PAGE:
The Zig -- or Zag? -- Portfolio, Part 2
By Michael Kaye, CFA
In our last screen, we sorted for those companies with S&P's top investment ranking of 5 STARS (buy) but that carried significantly lower opinions, on average, from other investment research outfits. This week, we'll examine the flip side: Stocks with S&P's lowest investment opinion that feature a higher average rating from the rest of Wall Street.
We started with the stocks that carry the lowest investment ranking in Standard & Poor's Stock Appreciation Ranking System (STARS), a qualitative system based on fundamental research conducted by S&P's own analysts. Stocks ranked 1 STARS (sell) are expected by S&P analysts to underperform the broader market over the next 6 to 12 months.
The 1-STARS designation has been a good predictor of underperformance over the years. Since its inception December 31, 1986, through August 29, 2003, the S&P 1-STARS portfolio has posted a cumulative decline of 23.46%, while the S&P 500-stock index has gained 316.25%.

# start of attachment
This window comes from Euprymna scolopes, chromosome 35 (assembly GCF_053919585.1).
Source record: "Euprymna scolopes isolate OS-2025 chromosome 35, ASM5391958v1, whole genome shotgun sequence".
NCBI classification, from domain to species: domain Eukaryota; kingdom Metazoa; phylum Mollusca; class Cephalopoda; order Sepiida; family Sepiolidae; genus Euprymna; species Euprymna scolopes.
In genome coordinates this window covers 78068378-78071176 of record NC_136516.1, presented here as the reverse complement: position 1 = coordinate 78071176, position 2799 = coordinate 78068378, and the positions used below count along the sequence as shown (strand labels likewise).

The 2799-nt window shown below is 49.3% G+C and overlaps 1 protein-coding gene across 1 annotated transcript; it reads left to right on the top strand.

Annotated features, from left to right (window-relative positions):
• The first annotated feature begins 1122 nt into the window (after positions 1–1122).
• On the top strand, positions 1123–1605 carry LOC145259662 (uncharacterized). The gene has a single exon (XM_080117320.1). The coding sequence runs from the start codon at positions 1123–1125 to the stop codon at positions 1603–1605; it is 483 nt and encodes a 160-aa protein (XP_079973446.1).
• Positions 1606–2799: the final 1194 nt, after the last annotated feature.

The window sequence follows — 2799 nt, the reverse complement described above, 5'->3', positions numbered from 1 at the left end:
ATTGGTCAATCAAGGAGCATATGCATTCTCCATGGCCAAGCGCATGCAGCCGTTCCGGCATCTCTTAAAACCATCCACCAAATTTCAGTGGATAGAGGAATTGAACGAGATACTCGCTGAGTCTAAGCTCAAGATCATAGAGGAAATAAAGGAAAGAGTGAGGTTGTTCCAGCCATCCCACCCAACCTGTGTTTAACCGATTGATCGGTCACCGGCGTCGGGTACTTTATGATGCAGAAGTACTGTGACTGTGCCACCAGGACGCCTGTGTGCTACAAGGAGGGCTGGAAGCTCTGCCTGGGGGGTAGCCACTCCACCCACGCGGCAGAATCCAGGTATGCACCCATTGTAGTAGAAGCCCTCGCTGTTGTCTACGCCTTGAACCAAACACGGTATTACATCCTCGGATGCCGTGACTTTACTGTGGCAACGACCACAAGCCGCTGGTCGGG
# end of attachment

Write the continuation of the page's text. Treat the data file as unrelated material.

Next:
From the 1-STARS list, we sifted for those names carrying significantly higher opinions from other investment research outfits. Based on data from research provider I/B/E/S, they had to carry an average opinion from the rest of Wall Street equivalent to, or higher than, S&P's 4-STARS, or accumulate, ranking. That indicates that analysts expect a stock to outperform the overall market over the next 6 to 12 months. Each stock had to be covered by at least five outside analysts.
Of course, differences in stock ratings may not arise from disagreement on the prospects for the company's business -- or its future viability -- but rather the stock's valuation. Those analysts who assign higher rankings may believe that the stock in question has greater room for further price appreciation.
Our search turned up 11 names:
Kaye is a portfolio services analyst for Standard & Poor's